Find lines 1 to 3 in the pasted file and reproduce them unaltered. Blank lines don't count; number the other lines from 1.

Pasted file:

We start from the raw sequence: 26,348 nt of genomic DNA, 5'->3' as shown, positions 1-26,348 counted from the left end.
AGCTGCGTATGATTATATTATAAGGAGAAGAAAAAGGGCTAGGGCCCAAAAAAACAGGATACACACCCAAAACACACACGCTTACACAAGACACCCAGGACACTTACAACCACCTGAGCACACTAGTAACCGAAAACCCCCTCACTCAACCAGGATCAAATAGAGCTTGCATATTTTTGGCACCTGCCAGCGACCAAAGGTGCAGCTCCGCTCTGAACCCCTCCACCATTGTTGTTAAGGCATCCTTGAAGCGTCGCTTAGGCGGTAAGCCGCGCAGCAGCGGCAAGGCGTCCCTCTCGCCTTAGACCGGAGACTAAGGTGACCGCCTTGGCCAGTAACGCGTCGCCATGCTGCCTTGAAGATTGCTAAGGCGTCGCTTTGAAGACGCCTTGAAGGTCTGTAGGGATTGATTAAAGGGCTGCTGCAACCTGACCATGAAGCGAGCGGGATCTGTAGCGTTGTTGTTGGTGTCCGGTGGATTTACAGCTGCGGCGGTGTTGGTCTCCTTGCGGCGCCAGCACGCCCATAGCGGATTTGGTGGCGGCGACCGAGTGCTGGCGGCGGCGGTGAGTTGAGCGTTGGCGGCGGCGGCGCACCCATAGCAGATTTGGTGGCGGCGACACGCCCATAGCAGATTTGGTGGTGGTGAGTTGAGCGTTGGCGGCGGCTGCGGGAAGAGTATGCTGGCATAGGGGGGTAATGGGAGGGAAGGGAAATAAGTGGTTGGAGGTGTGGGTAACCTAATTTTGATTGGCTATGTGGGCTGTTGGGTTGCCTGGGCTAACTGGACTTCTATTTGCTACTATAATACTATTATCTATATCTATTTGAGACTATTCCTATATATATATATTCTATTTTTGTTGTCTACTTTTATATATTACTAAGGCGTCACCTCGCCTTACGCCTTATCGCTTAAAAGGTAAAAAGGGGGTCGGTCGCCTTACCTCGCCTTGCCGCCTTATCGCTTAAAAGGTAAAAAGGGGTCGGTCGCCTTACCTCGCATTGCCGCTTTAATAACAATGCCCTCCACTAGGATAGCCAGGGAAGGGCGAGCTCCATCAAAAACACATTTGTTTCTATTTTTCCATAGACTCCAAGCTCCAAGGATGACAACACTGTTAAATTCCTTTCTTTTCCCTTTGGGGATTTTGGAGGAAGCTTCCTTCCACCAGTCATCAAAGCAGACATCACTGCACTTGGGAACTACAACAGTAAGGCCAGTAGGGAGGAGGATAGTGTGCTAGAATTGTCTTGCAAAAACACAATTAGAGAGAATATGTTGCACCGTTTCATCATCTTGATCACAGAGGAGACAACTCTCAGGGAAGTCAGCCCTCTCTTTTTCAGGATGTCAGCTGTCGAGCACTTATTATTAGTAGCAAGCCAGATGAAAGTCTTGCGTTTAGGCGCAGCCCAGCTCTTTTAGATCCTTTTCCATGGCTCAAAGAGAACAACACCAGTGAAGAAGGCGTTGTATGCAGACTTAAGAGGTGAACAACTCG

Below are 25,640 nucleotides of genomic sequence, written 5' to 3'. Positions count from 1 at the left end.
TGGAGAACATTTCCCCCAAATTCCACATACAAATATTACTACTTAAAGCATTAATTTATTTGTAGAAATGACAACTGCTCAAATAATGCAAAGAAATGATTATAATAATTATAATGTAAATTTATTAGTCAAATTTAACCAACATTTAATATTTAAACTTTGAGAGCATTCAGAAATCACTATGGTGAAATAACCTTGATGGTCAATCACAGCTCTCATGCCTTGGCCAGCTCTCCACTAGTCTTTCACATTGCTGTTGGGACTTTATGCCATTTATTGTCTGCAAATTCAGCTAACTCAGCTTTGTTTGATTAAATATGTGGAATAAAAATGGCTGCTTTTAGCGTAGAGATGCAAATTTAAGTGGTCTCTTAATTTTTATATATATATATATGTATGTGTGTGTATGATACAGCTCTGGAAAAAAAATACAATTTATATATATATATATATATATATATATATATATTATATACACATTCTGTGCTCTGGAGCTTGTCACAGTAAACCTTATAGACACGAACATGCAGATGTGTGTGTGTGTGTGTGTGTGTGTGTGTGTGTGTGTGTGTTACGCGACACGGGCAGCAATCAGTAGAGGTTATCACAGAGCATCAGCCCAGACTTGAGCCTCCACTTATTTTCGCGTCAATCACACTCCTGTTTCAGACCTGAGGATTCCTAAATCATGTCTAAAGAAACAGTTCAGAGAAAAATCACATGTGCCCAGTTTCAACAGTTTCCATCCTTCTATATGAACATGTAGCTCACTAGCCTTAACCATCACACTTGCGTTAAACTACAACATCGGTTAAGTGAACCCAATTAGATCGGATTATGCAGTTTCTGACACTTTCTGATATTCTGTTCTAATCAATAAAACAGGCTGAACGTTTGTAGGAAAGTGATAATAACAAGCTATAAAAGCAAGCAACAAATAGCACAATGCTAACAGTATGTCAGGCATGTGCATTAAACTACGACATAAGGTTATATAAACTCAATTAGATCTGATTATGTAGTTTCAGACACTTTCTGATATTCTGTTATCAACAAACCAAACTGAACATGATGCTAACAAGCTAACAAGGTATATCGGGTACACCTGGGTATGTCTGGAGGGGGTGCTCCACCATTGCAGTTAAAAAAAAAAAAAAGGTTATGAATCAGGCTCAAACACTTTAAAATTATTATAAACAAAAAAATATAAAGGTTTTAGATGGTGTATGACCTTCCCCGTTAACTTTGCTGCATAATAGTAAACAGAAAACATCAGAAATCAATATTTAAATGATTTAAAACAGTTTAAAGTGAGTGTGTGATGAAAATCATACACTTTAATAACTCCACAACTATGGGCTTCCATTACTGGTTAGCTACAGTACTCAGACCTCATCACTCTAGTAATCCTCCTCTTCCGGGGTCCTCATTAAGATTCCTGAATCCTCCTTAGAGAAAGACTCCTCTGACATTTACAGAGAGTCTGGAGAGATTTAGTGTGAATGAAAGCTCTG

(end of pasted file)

We start from the raw sequence: 26,348 nt of genomic DNA, 5'->3' as shown, positions 1-26,348 counted from the left end.
AGCTGCGTATGATTATATTATAAGGAGAAGAAAAAGGGCTAGGGCCCAAAAAAACAGGATACACACCCAAAACACACACGCTTACACAAGACACCCAGGACACTTACAACCACCTGAGCACACTAGTAACCGAAAACCCCCTCACTCAACCAGGATCAAATAGAGCTTGCATATTTTTGGCACCTGCCAGCGACCAAAGGTGCAGCTCCGCTCTGAACCCCTCCACCATTGTTGTTAAGGCATCCTTGAAGCGTCGCTTAGGCGGTAAGCCGCGCAGCAGCGGCAAGGCGTCCCTCTCGCCTTAGACCGGAGACTAAGGTGACCGCCTTGGCCAGTAACGCGTCGCCATGCTGCCTTGAAGATTGCTAAGGCGTCGCTTTGAAGACGCCTTGAAGGTCTGTAGGGATTGATTAAAGGGCTGCTGCAACCTGACCATGAAGCGAGCGGGATCTGTAGCGTTGTTGTTGGTGTCCGGTGGATTTACAGCTGCGGCGGTGTTGGTCTCCTTGCGGCGCCAGCACGCCCATAGCGGATTTGGTGGCGGCGACCGAGTGCTGGCGGCGGCGGTGAGTTGAGCGTTGGCGGCGGCGGCGCACCCATAGCAGATTTGGTGGCGGCGACACGCCCATAGCAGATTTGGTGGTGGTGAGTTGAGCGTTGGCGGCGGCTGCGGGAAGAGTATGCTGGCATAGGGGGGTAATGGGAGGGAAGGGAAATAAGTGGTTGGAGGTGTGGGTAACCTAATTTTGATTGGCTATGTGGGCTGTTGGGTTGCCTGGGCTAACTGGACTTCTATTTGCTACTATAATACTATTATCTATATCTATTTGAGACTATTCCTATATATATATATTCTATTTTTGTTGTCTACTTTTATATATTACTAAGGCGTCACCTCGCCTTACGCCTTATCGCTTAAAAGGTAAAAAGGGGGTCGGTCGCCTTACCTCGCCTTGCCGCCTTATCGCTTAAAAGGTAAAAAGGGGTCGGTCGCCTTACCTCGCATTGCCGCTTTAATAACAATGCCCTCCACTAGGATAGCCAGGGAAGGGCGAGCTCCATCAAAAACACATTTGTTTCTATTTTTCCATAGACTCCAAGCTCCAAGGATGACAACACTGTTAAATTCCTTTCTTTTCCCTTTGGGGATTTTGGAGGAAGCTTCCTTCCACCAGTCATCAAAGCAGACATCACTGCACTTGGGAACTACAACAGTAAGGCCAGTAGGGAGGAGGATAGTGTGCTAGAATTGTCTTGCAAAAACACAATTAGAGAGAATATGTTGCACCGTTTCATCATCTTGATCACAGAGGAGACAACTCTCAGGGAAGTCAGCCCTCTCTTTTTCAGGATGTCAGCTGTCGAGCACTTATTATTAGTAGCAAGCCAGATGAAAGTCTTGCGTTTAGGCGCAGCCCAGCTCTTTTAGATCCTTTTCCATGGCTCAAAGAGAACAACACCAGTGAAGAAGGCGTTGTATGCAGACTTAAGAGGTGAACAACTCG

Below are 25,640 nucleotides of genomic sequence, written 5' to 3'. Positions count from 1 at the left end.